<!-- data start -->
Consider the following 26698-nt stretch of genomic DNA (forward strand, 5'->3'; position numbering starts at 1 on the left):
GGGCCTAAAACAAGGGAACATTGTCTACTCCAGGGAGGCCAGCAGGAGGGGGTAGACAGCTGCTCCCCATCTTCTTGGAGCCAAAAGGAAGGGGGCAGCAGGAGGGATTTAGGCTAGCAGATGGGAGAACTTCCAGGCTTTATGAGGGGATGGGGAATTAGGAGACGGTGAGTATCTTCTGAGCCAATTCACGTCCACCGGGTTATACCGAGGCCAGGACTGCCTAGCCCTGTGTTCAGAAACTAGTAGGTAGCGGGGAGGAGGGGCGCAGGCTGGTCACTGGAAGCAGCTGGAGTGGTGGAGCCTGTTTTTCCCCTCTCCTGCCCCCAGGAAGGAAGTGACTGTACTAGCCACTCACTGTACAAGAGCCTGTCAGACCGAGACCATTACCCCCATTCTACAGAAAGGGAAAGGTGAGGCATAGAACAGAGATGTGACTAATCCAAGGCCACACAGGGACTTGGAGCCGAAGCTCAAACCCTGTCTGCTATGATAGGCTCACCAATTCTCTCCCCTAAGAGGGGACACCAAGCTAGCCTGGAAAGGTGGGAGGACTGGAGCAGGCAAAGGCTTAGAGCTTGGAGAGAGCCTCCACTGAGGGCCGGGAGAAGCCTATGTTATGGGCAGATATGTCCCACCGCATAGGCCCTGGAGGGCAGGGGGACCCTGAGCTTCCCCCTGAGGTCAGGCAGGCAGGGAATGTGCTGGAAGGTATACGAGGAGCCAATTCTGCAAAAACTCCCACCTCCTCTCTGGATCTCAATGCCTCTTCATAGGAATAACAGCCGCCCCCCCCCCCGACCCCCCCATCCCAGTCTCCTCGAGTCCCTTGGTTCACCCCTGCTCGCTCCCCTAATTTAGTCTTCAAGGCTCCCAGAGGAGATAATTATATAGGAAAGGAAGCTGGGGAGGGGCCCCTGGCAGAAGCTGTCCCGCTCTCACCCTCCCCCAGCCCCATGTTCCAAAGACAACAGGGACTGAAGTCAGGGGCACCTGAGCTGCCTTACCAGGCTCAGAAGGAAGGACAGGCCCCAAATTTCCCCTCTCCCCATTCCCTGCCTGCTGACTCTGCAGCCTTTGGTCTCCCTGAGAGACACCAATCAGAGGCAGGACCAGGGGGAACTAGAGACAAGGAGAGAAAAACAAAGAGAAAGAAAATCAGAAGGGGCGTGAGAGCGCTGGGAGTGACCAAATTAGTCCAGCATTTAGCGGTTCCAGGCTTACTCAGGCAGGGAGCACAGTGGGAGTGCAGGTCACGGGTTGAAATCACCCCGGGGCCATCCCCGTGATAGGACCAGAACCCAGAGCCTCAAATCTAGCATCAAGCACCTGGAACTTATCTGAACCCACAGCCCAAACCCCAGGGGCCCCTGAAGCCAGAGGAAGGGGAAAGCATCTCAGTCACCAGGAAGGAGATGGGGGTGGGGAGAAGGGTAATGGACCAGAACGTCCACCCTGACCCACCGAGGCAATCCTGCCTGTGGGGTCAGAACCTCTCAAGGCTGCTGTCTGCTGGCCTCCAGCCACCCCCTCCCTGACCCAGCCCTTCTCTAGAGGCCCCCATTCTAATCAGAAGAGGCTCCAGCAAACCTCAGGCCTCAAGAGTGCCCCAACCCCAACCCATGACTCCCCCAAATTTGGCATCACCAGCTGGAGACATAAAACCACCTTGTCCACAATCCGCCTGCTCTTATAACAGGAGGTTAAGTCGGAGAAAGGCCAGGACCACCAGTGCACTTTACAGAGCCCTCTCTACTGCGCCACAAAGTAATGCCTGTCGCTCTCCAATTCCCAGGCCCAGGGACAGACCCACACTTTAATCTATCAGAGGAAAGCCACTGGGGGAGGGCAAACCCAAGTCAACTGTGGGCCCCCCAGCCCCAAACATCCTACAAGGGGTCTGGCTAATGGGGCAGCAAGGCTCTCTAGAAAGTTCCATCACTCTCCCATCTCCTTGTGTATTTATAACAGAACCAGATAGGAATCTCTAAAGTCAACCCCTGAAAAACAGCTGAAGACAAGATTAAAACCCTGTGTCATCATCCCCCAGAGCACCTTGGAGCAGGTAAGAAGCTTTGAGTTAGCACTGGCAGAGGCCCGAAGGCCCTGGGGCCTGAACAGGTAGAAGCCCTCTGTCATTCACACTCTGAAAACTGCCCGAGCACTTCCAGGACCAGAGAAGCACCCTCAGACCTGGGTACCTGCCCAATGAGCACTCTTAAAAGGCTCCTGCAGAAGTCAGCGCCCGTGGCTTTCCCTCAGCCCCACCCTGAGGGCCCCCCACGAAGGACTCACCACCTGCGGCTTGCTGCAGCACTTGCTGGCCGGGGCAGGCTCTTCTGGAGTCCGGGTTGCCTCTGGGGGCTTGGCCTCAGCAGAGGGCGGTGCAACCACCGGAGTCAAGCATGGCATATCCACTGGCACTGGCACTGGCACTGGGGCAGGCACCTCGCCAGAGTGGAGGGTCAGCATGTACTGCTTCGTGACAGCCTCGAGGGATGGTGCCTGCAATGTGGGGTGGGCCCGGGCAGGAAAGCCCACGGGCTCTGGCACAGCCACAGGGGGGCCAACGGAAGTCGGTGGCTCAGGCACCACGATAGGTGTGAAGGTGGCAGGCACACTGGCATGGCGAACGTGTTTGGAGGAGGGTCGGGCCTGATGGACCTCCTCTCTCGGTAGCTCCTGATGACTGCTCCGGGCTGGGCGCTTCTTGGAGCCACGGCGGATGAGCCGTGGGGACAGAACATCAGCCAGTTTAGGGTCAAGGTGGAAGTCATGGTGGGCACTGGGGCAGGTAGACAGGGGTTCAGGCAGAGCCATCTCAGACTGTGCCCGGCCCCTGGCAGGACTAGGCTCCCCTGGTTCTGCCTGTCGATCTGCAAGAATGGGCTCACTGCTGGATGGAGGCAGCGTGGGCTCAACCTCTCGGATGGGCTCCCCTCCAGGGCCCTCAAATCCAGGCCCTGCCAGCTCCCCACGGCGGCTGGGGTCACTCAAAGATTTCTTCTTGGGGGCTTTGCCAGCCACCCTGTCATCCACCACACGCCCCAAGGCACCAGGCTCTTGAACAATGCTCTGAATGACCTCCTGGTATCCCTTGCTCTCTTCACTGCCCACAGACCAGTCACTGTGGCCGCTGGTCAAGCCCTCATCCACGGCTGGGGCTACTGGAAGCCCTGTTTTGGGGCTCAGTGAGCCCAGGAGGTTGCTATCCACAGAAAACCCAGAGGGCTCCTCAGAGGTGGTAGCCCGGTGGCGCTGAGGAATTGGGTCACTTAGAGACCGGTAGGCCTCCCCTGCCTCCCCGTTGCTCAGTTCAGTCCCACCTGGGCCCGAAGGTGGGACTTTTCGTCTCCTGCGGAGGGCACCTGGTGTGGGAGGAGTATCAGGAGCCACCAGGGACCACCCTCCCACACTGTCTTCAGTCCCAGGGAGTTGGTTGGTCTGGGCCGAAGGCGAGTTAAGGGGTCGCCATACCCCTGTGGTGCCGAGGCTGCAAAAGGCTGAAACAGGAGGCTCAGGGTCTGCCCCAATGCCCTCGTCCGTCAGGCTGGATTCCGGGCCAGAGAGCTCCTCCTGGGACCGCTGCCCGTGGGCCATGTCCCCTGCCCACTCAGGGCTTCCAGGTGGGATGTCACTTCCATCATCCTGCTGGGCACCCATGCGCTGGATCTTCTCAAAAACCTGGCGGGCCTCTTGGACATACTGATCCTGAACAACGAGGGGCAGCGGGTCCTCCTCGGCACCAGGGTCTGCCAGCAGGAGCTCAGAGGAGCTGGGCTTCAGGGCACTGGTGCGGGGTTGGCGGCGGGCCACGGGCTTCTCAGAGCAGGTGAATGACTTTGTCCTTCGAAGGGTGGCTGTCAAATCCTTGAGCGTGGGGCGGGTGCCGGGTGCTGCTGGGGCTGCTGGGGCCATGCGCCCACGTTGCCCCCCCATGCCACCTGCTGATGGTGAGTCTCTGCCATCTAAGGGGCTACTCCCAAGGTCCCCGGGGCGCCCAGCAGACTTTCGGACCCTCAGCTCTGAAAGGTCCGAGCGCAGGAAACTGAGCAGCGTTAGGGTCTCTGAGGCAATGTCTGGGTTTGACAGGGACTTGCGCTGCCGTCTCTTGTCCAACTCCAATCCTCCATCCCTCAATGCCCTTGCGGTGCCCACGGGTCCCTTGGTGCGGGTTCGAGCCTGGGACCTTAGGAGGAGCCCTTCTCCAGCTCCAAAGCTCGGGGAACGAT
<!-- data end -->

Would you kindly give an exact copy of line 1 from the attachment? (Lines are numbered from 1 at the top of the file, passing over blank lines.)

Consider the following 26698-nt stretch of genomic DNA (forward strand, 5'->3'; position numbering starts at 1 on the left):